LaRoche to go with "Plan C" against knuckleballer R.A. Dickey

First baseman Adam LaRoche has nothing scientific in his approach to facing Mets knuckleball pitcher R.A. Dickey on Thursday.

He won't be studying multiple DVDs on the lack of spin to the knuckleball or break down every aspect of his at-bat.

LaRoche said you have to keep it simple because there isn't anything similar than facing a pitcher as unique as Dickey.

"I remember facing (Tim) Wakefield just a handful of times and thinking, 'This is pretty good,' after not seeing it every day," LaRoche said. "But not like an uncomfortable at-bat. You didn't feel like you had to struggle to make contact."

LaRoche has been able to guess right just two out of 11 times (.182) against Dickey in his career. He has walked twice against him and struck out twice. So he has been able to at least make some contact against the knuckleballer.

"Off of R.A., it is coming so much harder that it really is a crap shoot," LaRoche said. "You hope that he throws one of those off ones that doesn't dance a lot, which is rare."

Manager Davey Johnson said that is what makes it so difficult when try to challenge Dickey. He throws an almost unhittable pitch, and he throws it with good velocity.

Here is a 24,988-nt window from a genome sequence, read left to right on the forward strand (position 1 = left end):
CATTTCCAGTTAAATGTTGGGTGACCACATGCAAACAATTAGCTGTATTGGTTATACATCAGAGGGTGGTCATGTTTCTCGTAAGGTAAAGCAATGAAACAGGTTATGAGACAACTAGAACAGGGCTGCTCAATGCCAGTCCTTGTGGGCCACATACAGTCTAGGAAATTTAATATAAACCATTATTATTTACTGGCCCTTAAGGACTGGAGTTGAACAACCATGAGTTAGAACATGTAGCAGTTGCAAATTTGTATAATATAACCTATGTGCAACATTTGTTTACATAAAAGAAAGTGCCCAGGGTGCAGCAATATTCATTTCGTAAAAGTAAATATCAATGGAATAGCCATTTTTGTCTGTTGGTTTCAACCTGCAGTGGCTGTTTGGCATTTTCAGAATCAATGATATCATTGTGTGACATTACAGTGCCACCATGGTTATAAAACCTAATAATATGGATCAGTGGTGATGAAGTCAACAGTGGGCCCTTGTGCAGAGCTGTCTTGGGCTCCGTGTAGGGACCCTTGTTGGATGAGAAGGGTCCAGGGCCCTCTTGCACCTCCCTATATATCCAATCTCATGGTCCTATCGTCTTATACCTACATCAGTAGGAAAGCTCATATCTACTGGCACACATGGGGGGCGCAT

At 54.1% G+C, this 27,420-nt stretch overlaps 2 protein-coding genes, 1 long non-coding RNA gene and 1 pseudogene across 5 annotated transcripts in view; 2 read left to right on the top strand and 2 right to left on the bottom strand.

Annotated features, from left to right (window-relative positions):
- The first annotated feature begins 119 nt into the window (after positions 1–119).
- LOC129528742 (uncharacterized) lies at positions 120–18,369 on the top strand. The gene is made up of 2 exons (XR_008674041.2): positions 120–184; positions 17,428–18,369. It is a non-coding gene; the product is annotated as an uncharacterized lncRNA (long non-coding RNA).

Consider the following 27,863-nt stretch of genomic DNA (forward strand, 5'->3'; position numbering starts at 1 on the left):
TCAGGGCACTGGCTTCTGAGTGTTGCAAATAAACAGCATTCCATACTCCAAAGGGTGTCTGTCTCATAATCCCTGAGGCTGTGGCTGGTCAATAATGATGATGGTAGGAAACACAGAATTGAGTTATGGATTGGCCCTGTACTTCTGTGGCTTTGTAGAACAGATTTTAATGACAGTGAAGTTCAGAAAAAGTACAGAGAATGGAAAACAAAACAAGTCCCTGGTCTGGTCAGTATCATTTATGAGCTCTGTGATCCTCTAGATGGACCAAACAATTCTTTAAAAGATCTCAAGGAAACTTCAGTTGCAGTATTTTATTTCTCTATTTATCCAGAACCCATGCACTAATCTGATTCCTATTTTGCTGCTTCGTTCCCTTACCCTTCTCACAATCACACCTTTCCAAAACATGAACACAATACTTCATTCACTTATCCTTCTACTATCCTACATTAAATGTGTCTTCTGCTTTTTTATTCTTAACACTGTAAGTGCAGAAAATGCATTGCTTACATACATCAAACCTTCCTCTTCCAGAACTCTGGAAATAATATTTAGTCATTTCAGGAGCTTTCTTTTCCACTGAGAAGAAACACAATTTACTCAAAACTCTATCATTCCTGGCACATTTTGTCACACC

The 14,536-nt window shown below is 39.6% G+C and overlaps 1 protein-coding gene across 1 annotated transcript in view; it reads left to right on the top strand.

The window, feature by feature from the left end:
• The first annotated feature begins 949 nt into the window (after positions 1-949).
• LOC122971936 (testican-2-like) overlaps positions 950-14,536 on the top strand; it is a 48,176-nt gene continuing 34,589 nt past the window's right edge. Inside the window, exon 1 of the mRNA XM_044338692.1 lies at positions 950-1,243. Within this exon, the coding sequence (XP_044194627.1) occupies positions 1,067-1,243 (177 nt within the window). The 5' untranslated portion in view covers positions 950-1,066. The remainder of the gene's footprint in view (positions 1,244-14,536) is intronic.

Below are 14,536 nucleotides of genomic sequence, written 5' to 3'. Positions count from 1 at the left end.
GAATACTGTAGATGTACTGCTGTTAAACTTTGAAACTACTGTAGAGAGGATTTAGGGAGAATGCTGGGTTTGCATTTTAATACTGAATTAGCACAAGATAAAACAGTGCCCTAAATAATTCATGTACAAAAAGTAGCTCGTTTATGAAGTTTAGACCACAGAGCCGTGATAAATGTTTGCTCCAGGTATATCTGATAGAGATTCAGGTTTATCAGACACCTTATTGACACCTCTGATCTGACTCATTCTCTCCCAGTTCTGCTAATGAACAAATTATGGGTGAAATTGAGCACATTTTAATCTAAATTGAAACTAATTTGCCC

"He throws a real hard (knuckleball)," Johnson said. "It doesn't wobble as much, but it wobbles enough to miss the bat. He has been real special."

So what is LaRoche's great plan at getting a hit from the mystifying Dickey knuckler? Should you try to be ultra-patient or overaggressive?

"I have heard both," LaRoche said. "I have heard try to see it deep and stay on something. I have heard the old beer league philosophy of take three swings as hard as you can and hope you run into one. I have tried both, neither of them worked.

"I am looking for Plan C."

LaRoche finally admitted that sometimes it just comes down to swinging the bat at the right time. I know - that seems so simple and obvious. But that might be the only way to go after the rare pitch.

"Other than that, you cross your fingers that the ball is where your bat is going through the zone," LaRoche said. "It sounds stupid, but you really got to dumb it up. See something up in the zone, swing hard in case you hit it - the Little League philosophy."


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